At least two of them do...
One pastor was talking about how the Military creates dependency. "In the military, you don't have to make any decisions, all decisions are made for you, you just obey orders. They feed you, house you, raise you into a fighting machine. They tell you where to live and who to make friends with." (Just in case you're wondering, no, this pastor has never served in the military, although he has had numerous military folks in his congregation.) Yet, when I think about this pastor, he went straight from high school, to college, to seminary, to his first church. He serves in a denomination where the pastor is a professional. The churches in which he has served have always providing housing, paid his expenses, and given him a nice salary. (He is well within the top 1% of financial earners in his church. To his credit he does tithe his salary.) His denomination tells him when to move to another church. Does that sound independent to you?
Another pastor was talking about how the new generation of churches will be smaller and transient with bi-vocational pastors. This pastor is a good scholar. He has researched trends in the church and realizes that is what he needs to be training the next generation of pastors to do. Yet, when I think about this pastor, he went straight from high school, to college, to seminary, to his church. He serves in a denomination where the pastor is a professional. The churches in which he has served have always providing housing, paid his expenses, and given him a nice salary. His church isn't a mega-church by any standards but it is a good sized, medium church. He remarked the other day, "I haven't mowed a yard in years. People from the church come over and mow my yard (actually the yard of the parsonage where he lives that the church provides for him as part of his salary package)." Does that sound bi-vocational to you?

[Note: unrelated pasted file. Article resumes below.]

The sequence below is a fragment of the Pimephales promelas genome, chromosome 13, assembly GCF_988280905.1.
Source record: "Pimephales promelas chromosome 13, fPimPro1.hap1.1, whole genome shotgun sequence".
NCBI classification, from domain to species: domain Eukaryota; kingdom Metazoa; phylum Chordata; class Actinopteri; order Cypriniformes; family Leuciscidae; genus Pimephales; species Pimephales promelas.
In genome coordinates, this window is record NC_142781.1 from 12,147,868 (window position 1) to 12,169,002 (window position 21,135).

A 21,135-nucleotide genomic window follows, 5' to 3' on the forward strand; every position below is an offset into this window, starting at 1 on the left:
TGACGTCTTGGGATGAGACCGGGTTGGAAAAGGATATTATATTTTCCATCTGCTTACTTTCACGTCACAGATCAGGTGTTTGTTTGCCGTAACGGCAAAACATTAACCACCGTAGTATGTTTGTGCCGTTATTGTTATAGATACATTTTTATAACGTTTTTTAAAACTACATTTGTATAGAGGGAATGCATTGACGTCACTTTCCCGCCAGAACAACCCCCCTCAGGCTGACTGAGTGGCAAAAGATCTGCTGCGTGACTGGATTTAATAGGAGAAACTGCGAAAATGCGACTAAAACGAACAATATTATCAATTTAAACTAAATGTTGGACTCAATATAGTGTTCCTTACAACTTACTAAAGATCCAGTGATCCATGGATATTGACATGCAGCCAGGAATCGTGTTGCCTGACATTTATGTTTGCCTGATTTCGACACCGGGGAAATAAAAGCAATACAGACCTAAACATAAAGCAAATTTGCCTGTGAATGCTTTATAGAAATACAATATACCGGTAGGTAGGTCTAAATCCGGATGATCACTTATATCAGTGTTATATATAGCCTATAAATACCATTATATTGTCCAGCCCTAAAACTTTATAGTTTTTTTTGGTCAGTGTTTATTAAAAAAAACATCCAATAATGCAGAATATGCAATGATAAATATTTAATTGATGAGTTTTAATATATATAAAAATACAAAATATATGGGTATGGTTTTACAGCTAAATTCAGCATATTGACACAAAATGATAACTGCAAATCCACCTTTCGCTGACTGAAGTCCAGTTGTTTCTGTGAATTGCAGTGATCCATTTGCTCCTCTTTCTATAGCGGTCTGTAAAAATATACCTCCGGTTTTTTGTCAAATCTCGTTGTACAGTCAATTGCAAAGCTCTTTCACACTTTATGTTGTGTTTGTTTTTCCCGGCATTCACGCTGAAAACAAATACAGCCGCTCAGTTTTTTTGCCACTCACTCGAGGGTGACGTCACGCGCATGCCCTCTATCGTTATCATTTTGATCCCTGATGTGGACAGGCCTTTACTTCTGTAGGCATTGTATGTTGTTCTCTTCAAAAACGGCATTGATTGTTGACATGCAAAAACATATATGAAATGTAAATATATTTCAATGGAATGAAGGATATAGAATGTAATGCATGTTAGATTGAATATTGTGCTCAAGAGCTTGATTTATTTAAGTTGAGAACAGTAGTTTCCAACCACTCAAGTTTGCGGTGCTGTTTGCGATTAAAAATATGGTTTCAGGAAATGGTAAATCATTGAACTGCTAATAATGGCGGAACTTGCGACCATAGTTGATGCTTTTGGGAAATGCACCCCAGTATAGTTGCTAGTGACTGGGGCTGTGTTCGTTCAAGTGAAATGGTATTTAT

Another pastor, now at the end of his ministry due to his age, reflected with me regarding his life as a minister. He never had a church of over 250. He accepted meager salaries in spite of having seven children. He told me stories about God's provision: coats for his children that suddenly appeared on the doorstep one frigid winter morning, receiving "blue milk" and cheese from the local dairy, having an abundance of fresh farms eggs from an unnamed person in the community, working side-by-side with parishioners in painting and refurbishing the church (and telling of the wonderful theological truths and friendships that occurred during these times), caring for the church building by cleaning toilets, mowing the yard, taking out the trash, etc. Also, he never had a parsonage. Every home he lived in he either rented or owned (ironically, now at a ripe old age, on his meager salary, he owns several homes and they are rented by pastors or parishioners of his former churches). Each of these homes, he cared for in painting, refurbishing, caring for the lawn and shoveling snow. (Oh, that reminds me, he shoveled the snow at his churches. He wanted his church to be welcoming even during bad weather.) He stated he would never cancel church. "What if someone found their way to the church during bad weather only to find the doors locked? What if that was the time that they decided they needed Jesus? If even only one person showed up, I still had church." He NEVER wanted to count on the church to take care of him. He told me that he knew that he was called to be a pastor and in doing a pastor's work, he KNEW that God would take care of him. His salary was just to pay what expenses that he had as he never went into debt, owing no man anything.
Like I said in the first paragraph, three pastors: All successes in their own right. I would be pleased to be a member of their congregations. They are good men, godly men, holy men. They have the same Holy Spirit working in their lives.... yet, they are different. And sometimes, they rub me wrong. At least two of them do...
BE A MAN.